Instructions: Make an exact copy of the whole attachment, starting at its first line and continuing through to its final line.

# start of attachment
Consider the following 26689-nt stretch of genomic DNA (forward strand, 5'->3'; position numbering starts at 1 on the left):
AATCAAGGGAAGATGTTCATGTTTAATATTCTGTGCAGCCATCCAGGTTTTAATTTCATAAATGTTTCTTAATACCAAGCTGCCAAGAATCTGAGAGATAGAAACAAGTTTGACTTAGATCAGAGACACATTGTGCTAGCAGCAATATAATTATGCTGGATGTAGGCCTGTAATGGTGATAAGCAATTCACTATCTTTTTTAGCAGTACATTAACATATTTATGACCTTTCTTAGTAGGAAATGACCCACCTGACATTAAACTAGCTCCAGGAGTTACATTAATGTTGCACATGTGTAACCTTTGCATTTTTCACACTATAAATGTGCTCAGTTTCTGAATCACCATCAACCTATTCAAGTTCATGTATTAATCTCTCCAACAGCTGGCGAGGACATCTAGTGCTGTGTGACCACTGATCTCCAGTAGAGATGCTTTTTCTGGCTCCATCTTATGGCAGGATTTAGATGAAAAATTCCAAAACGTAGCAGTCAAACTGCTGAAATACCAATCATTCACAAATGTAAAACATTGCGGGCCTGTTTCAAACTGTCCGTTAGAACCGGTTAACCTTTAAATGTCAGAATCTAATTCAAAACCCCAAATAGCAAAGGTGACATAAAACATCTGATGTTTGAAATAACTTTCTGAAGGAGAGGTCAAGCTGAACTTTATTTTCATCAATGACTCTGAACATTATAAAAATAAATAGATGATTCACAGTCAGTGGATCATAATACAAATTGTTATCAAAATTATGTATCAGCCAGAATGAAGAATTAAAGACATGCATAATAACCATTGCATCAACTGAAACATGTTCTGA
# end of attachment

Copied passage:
Consider the following 26689-nt stretch of genomic DNA (forward strand, 5'->3'; position numbering starts at 1 on the left):
AATCAAGGGAAGATGTTCATGTTTAATATTCTGTGCAGCCATCCAGGTTTTAATTTCATAAATGTTTCTTAATACCAAGCTGCCAAGAATCTGAGAGATAGAAACAAGTTTGACTTAGATCAGAGACACATTGTGCTAGCAGCAATATAATTATGCTGGATGTAGGCCTGTAATGGTGATAAGCAATTCACTATCTTTTTTAGCAGTACATTAACATATTTATGACCTTTCTTAGTAGGAAATGACCCACCTGACATTAAACTAGCTCCAGGAGTTACATTAATGTTGCACATGTGTAACCTTTGCATTTTTCACACTATAAATGTGCTCAGTTTCTGAATCACCATCAACCTATTCAAGTTCATGTATTAATCTCTCCAACAGCTGGCGAGGACATCTAGTGCTGTGTGACCACTGATCTCCAGTAGAGATGCTTTTTCTGGCTCCATCTTATGGCAGGATTTAGATGAAAAATTCCAAAACGTAGCAGTCAAACTGCTGAAATACCAATCATTCACAAATGTAAAACATTGCGGGCCTGTTTCAAACTGTCCGTTAGAACCGGTTAACCTTTAAATGTCAGAATCTAATTCAAAACCCCAAATAGCAAAGGTGACATAAAACATCTGATGTTTGAAATAACTTTCTGAAGGAGAGGTCAAGCTGAACTTTATTTTCATCAATGACTCTGAACATTATAAAAATAAATAGATGATTCACAGTCAGTGGATCATAATACAAATTGTTATCAAAATTATGTATCAGCCAGAATGAAGAATTAAAGACATGCATAATAACCATTGCATCAACTGAAACATGTTCTGA